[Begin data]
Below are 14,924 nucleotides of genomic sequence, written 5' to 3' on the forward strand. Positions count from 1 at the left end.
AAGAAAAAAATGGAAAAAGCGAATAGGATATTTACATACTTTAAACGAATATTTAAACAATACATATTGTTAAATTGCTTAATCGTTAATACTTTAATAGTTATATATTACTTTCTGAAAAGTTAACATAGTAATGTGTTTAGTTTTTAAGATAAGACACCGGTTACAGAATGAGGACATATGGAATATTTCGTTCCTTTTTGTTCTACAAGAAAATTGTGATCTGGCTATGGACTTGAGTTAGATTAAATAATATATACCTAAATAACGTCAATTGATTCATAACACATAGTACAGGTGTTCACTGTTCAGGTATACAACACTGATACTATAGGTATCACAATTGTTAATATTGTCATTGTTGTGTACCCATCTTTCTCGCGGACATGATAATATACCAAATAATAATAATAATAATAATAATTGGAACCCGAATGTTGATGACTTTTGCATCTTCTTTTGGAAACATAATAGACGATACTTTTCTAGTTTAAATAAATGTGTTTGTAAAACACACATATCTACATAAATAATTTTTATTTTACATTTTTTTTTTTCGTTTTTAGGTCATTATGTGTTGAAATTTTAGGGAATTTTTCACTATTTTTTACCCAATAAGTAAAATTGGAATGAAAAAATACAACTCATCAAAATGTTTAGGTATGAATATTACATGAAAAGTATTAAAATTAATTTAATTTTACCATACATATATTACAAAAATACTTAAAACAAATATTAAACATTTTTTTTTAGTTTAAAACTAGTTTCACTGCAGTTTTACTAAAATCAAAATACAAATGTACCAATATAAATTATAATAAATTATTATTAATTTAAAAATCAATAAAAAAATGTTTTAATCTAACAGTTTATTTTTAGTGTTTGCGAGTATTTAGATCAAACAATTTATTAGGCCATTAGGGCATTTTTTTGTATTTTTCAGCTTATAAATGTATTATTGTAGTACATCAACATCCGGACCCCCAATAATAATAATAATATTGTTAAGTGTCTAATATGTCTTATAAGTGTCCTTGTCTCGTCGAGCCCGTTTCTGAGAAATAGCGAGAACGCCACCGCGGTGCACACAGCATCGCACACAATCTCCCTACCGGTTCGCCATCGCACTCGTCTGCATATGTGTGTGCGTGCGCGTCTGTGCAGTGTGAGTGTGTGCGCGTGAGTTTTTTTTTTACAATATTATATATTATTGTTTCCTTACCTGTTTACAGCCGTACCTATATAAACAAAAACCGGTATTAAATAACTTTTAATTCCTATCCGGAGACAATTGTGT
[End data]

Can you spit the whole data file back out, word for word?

Below are 14,924 nucleotides of genomic sequence, written 5' to 3' on the forward strand. Positions count from 1 at the left end.
AAGAAAAAAATGGAAAAAGCGAATAGGATATTTACATACTTTAAACGAATATTTAAACAATACATATTGTTAAATTGCTTAATCGTTAATACTTTAATAGTTATATATTACTTTCTGAAAAGTTAACATAGTAATGTGTTTAGTTTTTAAGATAAGACACCGGTTACAGAATGAGGACATATGGAATATTTCGTTCCTTTTTGTTCTACAAGAAAATTGTGATCTGGCTATGGACTTGAGTTAGATTAAATAATATATACCTAAATAACGTCAATTGATTCATAACACATAGTACAGGTGTTCACTGTTCAGGTATACAACACTGATACTATAGGTATCACAATTGTTAATATTGTCATTGTTGTGTACCCATCTTTCTCGCGGACATGATAATATACCAAATAATAATAATAATAATAATAATTGGAACCCGAATGTTGATGACTTTTGCATCTTCTTTTGGAAACATAATAGACGATACTTTTCTAGTTTAAATAAATGTGTTTGTAAAACACACATATCTACATAAATAATTTTTATTTTACATTTTTTTTTTTCGTTTTTAGGTCATTATGTGTTGAAATTTTAGGGAATTTTTCACTATTTTTTACCCAATAAGTAAAATTGGAATGAAAAAATACAACTCATCAAAATGTTTAGGTATGAATATTACATGAAAAGTATTAAAATTAATTTAATTTTACCATACATATATTACAAAAATACTTAAAACAAATATTAAACATTTTTTTTTAGTTTAAAACTAGTTTCACTGCAGTTTTACTAAAATCAAAATACAAATGTACCAATATAAATTATAATAAATTATTATTAATTTAAAAATCAATAAAAAAATGTTTTAATCTAACAGTTTATTTTTAGTGTTTGCGAGTATTTAGATCAAACAATTTATTAGGCCATTAGGGCATTTTTTTGTATTTTTCAGCTTATAAATGTATTATTGTAGTACATCAACATCCGGACCCCCAATAATAATAATAATATTGTTAAGTGTCTAATATGTCTTATAAGTGTCCTTGTCTCGTCGAGCCCGTTTCTGAGAAATAGCGAGAACGCCACCGCGGTGCACACAGCATCGCACACAATCTCCCTACCGGTTCGCCATCGCACTCGTCTGCATATGTGTGTGCGTGCGCGTCTGTGCAGTGTGAGTGTGTGCGCGTGAGTTTTTTTTTTACAATATTATATATTATTGTTTCCTTACCTGTTTACAGCCGTACCTATATAAACAAAAACCGGTATTAAATAACTTTTAATTCCTATCCGGAGACAATTGTGT